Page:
If you’re sick and tired of one-and-done Marvel movie villains, fret not. Marvel’s finally does away with its formulaic villain of the week (well, of the movie, in this case).
Thanos, the big, bad, bald villain of Infinity War, is clearly the star despite being entirely CGI. Unlike the unbelievably bland Ultron in the earlier, Thanos is from anger to joy to even sadness. From his first appearance in the movie to the end, the evil boss feels like a solid presence, unlike some of the more forgettable one-shot villains in other Marvel flicks.
It’s not just the CGI and Josh Brolin’s expressive acting via motion capture that make Thanos memorable. There are a whole bunch of reasons Thanos is now my favorite Marvel Cinematic Universe character. Ready? Warning: massive Avengers: Infinity War spoilers ahead.
In the first Guardians of the Galaxy movie, we met Nebula and Gamora, adopted daughters of Thanos, whose relationship was mentioned. While the second Guardians outing explored the relationship between the siblings, it’s in Infinity War that we get to see just what kind of a parent Thanos really is.
Far from the cold-blooded figure everyone believes him to be, Thanos is actually a loving daddy to his favorite girl Gamora, though the same can’t be said for poor Nebula. And when forced to choose between the soul stone or Gamora, Thanos’ indecision and anguish is laid bare for all to see — even Gamora herself is shocked Thanos actually really cares for her.
And as the movie ends, we get a glimpse of Thanos looking all pensive and pondering staring at the sunset, likely thinking about Gamora. Even though he appears to be at peace now that his plan has worked, it’s a hollow triumph as he’s all alone without the daughter he loved.
Take over the world? Pfft. Build super weapon that can blow up planets? Pfft. How about killing half the galaxy to let the other half have a chance of survival? Hell yeah, and while he’s at it, Thanos doesn’t half-heartedly do it without a plan, either. He’s all in, regardless of the personal cost. One of the golden rules of screenwriting is that your characters must really want something and pursue it despite overwhelming obstacles, including a significant personal sacrifice. Thanos plays this out perfectly. We can’t help but feel for him, despite his horrifically evil plan of galaxy-wide genocide.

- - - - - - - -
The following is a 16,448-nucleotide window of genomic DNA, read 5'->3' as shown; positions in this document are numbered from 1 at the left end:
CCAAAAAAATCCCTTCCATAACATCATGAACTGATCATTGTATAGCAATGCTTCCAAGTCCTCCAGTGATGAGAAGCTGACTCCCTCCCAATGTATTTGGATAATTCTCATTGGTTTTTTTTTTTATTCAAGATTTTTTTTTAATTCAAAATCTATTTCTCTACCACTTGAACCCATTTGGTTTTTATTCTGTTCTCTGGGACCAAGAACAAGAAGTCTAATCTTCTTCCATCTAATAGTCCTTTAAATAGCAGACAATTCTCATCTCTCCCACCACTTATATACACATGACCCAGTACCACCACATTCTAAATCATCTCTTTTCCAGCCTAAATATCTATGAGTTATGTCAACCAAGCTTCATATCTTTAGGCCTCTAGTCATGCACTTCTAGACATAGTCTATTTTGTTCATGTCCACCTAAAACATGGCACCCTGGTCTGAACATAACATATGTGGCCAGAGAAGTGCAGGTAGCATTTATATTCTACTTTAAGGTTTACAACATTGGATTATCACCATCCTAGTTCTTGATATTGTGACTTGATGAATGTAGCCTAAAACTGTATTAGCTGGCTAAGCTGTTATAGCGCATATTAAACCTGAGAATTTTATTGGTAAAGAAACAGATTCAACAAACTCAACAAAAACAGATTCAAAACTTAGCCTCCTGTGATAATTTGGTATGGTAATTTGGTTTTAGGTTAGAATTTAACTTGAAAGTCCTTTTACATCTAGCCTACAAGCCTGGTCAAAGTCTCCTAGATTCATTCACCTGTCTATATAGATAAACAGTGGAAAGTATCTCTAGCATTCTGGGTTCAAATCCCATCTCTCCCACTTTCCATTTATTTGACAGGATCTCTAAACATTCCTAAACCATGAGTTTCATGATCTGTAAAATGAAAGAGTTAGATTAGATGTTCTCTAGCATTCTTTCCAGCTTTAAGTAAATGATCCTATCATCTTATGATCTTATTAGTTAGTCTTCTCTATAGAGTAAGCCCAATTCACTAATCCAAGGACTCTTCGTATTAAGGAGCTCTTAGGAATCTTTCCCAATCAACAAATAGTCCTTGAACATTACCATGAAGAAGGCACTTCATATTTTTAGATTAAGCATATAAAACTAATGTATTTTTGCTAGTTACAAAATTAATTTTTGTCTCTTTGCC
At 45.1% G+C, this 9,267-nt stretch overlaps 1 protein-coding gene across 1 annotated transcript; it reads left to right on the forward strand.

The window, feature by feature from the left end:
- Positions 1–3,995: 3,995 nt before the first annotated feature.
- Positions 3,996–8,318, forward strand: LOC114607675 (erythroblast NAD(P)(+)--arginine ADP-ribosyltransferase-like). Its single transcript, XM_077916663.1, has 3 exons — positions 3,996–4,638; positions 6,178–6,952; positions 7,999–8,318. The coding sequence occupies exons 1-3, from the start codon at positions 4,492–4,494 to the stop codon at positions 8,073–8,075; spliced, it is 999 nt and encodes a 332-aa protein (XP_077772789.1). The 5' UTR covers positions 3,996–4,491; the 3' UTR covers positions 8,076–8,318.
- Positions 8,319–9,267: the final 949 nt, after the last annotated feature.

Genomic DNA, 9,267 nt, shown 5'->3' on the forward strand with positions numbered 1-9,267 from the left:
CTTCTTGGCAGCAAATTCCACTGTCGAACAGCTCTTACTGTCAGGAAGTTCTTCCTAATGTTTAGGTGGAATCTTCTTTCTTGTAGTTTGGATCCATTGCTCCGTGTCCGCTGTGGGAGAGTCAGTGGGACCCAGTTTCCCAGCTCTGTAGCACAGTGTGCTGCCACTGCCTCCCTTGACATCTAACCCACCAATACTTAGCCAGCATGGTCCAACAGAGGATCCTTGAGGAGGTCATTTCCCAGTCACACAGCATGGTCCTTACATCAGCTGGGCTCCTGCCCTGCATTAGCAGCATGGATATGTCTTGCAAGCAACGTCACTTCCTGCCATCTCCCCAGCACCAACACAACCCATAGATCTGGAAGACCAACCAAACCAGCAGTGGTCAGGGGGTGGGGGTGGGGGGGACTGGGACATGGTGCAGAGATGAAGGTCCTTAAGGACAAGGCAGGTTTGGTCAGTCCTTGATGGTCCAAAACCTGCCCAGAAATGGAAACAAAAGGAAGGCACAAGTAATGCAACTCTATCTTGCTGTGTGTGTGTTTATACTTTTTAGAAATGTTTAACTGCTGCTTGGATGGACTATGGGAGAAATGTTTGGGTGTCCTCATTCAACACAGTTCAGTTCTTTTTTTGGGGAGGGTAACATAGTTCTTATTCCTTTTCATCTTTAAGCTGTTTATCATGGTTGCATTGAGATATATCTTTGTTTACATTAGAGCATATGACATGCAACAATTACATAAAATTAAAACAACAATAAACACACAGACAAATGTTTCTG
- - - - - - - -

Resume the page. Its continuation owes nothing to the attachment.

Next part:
He also doesn’t waste time monologuing to the heroes. Heck, it’s the heroes who are doing most of that for him.
He doesn’t waste time with bumbling inept henchmen either, because we all know, success or failure as an evil overlord is dependent on your henchmen not screwing up, and they generally do, for other villains. Not for Thanos though, he has the formidable Black Order with him, and it’s really only through pure luck and pop culture references that the heroes manage to get a slight upper hand.
Unlike in the comics, where Thanos wants the Infinity Gauntlet to kill everyone to proclaim his love for the personification of Death, there’s no such odd romance in the movie. It worked in the comics, but for this movie, it would have felt terribly out of place.
Even when the Hulk tries to smash the crap out of Thanos, he refuses all help before finally pummeling the Hulk into submission — to the point we never see Hulk in the movie thereafter. Thanos then proceeds to take out the entirety of the MCU’s heroes without even losing once, something you can’t say for any of the other villains in the franchise.
This alone makes him the best villain — after all, how many movies end with the bad guy winning and the heroes losing big time? Best of all, as the movie ended, it didn’t do a “The Avengers will return.” Instead it points out that it’s Thanos who will return. You didn’t see that for the Vulture, or the Red Skull or other more iconic bad guys such as Ultron (who, again is boring, and had the movie named after him as well).
So there you have it. Thanos is the greatest Marvel Cinematic Universe villain, period and he is fricking awesome — nutsack chin and all.
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